b, e), suggesting these features can reliably be detected. Similarly, the model’s power with respect to features *ϕ*
_{0} and *ϕ*
_{1} is 0, hence those features are not detectable at the given sample size. Decreasing the sample size, the power for certain features gradually drops (e.g. *ϕ*
_{2} in Fig. 5
a): The data no more contains sufficient statistical information to identify the feature as relevant. At a sample size below 1000 events, the power for all features is considerably smaller than one such that non of the features can reliably be identified. However, a sample size of 2000 onsets (corresponding to 44 genealogies) is sufficient (based on the established threshold of power >0.8) to faithfully detect the most important features influencing the transition rate and to distinguish a direct time-dependence (Fig. 5
a) from an indirect one (Fig. 5
e).

The statistical power does not only depend on the available sample size but also on the strength of the effect, i.e. small effects will be hard to detect for a fixed sample size than a strong one. We therefore vary the effect strength by changing the parameters *a* and *b* in Eqs. 7, 8 within one order of magnitude and estimate the power for each feature not only as a function of sample size but also of effect strength (relative to our baseline scenarios used in Fig. 4). As expected the power increases with increasing sample size and effect strength. For example, in the density dependent scenario, for a large relative effect size of 10, 1500 samples are sufficient to yield a power of 0.8 for feature *ϕ*
_{2}, while for small effect size (0.1) more than 4000 samples are needed to achieve the same power (Fig. 5
b). Furthermore, features *ϕ*
_{3},…,*ϕ*
_{6} can reliably be identified (power >0.8) with more than 2000 onsets almost independent of the effect strength considered (Fig. 5
c). In contrast, *ϕ*
_{0} cannot be detected (power =0) for any of the given effect strengths and sample sizes, and *ϕ*
_{1},*ϕ*
_{2} are only detectable for both large effect size and sample size (Fig. 5
c).

Looking at the irrelevant features (Fig. 5 d), the probability of detecting them as relevant is mostly zero and they are correctly eliminated from the model. Only for large effect size, ‘Time’ has non-zero probability of being contained in the model: Due to the large effect size, state transitions happen after the first cell division (the transition rate increases strongly as soon as one daughter senses the presence of the other) and hence time- and density-dependence cannot be distinguished.

For the dataset used in Fig. 4
d-f, where the transition rate *λ* depends on time and local cell density with a Gaussian kernel, similar patterns are observed (Fig. 5
f-h). Time is identified reliably (power >0.8) for a sample size large than 1500 onsets, while for the other relevant features (*ϕ*
_{0},…,*ϕ*
_{4}) more samples or a larger effect size are needed (Fig. 5
g). Interestingly, larger effect size seems to decrease the power for features *ϕ*
_{3},*ϕ*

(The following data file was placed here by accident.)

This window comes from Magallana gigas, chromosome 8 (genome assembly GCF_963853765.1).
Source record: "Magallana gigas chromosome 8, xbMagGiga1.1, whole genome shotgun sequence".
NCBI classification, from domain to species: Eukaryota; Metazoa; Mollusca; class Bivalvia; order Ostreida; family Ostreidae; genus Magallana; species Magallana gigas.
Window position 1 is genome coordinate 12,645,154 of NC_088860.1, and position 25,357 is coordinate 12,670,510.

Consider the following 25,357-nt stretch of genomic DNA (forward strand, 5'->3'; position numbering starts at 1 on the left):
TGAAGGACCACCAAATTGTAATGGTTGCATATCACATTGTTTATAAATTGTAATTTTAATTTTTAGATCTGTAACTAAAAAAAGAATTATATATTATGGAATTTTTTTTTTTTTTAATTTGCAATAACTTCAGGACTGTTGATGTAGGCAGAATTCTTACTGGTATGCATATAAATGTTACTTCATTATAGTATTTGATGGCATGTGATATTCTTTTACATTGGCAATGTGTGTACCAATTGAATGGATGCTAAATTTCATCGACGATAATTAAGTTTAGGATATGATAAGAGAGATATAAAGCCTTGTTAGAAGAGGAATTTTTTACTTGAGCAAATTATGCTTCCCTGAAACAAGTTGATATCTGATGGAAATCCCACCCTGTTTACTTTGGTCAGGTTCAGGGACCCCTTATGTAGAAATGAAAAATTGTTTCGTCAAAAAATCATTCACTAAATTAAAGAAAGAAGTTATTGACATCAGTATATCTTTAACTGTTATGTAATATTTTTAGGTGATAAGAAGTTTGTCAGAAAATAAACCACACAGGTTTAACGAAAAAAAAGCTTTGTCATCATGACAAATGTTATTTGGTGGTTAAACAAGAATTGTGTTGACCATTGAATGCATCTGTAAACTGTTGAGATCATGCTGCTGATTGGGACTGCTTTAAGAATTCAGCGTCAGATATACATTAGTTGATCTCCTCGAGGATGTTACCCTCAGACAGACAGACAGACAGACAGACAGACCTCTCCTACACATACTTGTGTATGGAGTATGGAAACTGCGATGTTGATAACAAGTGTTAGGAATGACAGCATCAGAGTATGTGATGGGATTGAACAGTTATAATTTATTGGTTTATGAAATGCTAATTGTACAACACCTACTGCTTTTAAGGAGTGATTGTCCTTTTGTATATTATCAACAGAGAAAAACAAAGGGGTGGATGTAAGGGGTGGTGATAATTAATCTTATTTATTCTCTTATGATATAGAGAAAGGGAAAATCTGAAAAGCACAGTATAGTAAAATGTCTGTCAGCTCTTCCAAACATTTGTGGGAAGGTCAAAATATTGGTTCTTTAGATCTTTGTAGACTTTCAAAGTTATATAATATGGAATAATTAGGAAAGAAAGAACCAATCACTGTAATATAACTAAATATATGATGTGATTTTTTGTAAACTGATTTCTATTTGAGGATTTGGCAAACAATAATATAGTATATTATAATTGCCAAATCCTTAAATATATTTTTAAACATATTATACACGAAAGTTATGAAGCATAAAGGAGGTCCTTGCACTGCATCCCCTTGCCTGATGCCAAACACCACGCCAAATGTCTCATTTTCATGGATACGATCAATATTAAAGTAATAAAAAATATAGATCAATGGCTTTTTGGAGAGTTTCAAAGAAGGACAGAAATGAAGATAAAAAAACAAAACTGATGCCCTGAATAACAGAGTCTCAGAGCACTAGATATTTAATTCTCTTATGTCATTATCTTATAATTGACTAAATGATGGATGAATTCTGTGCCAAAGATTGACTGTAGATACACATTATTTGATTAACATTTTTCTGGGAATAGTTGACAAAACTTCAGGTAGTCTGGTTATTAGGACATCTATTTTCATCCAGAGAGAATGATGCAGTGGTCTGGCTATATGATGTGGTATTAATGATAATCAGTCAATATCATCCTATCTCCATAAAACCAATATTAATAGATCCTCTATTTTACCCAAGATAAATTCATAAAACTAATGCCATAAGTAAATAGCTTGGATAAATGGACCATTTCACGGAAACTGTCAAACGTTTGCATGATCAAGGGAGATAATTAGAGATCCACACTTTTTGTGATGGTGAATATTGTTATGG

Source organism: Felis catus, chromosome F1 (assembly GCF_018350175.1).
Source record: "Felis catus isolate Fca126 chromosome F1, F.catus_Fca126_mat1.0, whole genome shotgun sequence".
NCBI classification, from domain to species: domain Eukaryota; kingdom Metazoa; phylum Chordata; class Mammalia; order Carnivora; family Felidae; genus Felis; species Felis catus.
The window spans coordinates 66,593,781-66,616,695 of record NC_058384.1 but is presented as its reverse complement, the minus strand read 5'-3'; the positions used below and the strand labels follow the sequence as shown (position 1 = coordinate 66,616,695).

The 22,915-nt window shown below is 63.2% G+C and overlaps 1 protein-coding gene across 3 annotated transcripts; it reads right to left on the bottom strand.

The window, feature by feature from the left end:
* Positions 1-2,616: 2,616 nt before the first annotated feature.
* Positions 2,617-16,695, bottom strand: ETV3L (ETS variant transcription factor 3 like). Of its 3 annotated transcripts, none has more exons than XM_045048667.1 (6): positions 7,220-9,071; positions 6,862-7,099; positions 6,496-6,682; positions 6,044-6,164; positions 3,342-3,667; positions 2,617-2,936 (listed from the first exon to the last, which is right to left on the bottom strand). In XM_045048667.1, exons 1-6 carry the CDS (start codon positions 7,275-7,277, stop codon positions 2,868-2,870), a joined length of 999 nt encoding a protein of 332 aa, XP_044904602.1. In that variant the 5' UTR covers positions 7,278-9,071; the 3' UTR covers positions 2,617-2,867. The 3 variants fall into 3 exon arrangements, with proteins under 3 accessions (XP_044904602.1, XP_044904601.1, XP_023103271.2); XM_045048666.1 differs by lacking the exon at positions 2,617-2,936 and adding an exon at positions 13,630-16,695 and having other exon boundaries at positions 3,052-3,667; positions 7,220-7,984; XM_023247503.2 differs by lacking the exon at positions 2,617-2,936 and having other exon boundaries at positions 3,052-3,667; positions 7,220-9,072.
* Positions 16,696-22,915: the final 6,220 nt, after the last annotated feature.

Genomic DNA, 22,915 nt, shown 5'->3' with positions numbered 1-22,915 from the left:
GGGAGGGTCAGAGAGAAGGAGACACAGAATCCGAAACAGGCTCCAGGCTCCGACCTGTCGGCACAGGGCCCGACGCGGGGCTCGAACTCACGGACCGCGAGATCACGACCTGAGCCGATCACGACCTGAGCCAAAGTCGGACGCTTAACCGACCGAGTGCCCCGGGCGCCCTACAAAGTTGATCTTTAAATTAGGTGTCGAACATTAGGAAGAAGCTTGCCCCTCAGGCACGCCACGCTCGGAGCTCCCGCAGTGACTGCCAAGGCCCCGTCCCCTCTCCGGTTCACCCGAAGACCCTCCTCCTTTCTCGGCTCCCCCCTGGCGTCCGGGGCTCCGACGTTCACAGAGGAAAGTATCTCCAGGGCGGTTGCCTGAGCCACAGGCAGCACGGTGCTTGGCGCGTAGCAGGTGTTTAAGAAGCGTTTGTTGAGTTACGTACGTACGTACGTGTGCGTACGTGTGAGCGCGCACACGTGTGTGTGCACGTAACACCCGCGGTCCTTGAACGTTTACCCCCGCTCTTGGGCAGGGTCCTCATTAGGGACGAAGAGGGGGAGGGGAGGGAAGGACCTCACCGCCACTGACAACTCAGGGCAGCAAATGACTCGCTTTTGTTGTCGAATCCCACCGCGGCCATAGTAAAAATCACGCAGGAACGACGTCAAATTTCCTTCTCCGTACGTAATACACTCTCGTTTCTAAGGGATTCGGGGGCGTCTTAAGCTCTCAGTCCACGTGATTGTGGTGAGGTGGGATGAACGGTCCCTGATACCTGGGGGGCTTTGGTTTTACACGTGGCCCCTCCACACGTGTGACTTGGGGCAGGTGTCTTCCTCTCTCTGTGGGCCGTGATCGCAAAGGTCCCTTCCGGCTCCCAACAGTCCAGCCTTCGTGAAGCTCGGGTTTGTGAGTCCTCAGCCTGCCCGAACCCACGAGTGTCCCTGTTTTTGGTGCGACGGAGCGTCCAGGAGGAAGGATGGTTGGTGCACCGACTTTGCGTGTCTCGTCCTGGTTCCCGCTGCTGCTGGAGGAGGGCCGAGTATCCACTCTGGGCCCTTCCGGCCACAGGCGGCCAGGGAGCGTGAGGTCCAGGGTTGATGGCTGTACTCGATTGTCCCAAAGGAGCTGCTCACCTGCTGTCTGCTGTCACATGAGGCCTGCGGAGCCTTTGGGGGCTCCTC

_{4} (Fig. 5
g). If the effect size is very large, most state transitions will happen even before cells spread out in space such that the outer density features get populated. Therefore their effect cannot be inferred from the data.

### Influence of tracking error

To obtain genealogies from time-lapse microscopy data, manual [Schwarzfischer et al., in revision] or automatic tracking (for an overview of current methods, see [30]) is required. Neither automatic nor manual tracking can produce perfect genealogies, but will introduce errors especially when local cell density is high or cells move fast as compared to the time resolution of the imaging. To test the influence of tracking errors on the our method, we introduce artificial tracking errors into the simulated datasets by interchanging the identity of randomly selected cells of the same generation and hence swapping entire subtrees of the genealogies. The amount of tracking error is defined as the percentage of all cells in the dataset where an artificial tracking error was introduced. We simulate different amounts of tracking error with up to 10 % of all cells in the experiment containing a tracking error. Note that tracking errors impact our analysis only by the creation of spurious state transitions (a cell in state I is at some point accidentally interchanged with a cell in state II). We now evaluate the previous results on these erroneous datasets.

We find that for both the density-dependent (*λ*∝ density, Fig. 6
a) and the time- and density-dependent scenarios (*λ*∝ density + time, Fig. 6
b) our method reliable identifies the underlying features (power ≥0.8) for up to 3 % of tracking error. For higher amounts of tracking error, we erroneously identify time as a relevant feature and fail to identify *ϕ*
_{2} as relevant feature in the first scenario (blue line in Fig. 6
a). Note that the wrong inclusion of time is due to the fact that tracking errors and the spurious state transitions created by those errors are more likely at later timepoints where more cells are present. Hence, those spurious onsets at late timepoint lead to the inclusion of time into the model.

For the second scenario (Fig. 6 b), identification of the relevant features seems to be very robust with respect to tracking error, as all of them have power >0.8 even for 10 % tracking error.

In both scenarios, tracking error seems to facilitate the detection of *ϕ*
_{0} (and *ϕ*
_{1} for the density dependent scenario) that was not detectable previously or only for large effect size (see Fig. 5
c, g). As discussed before, *ϕ*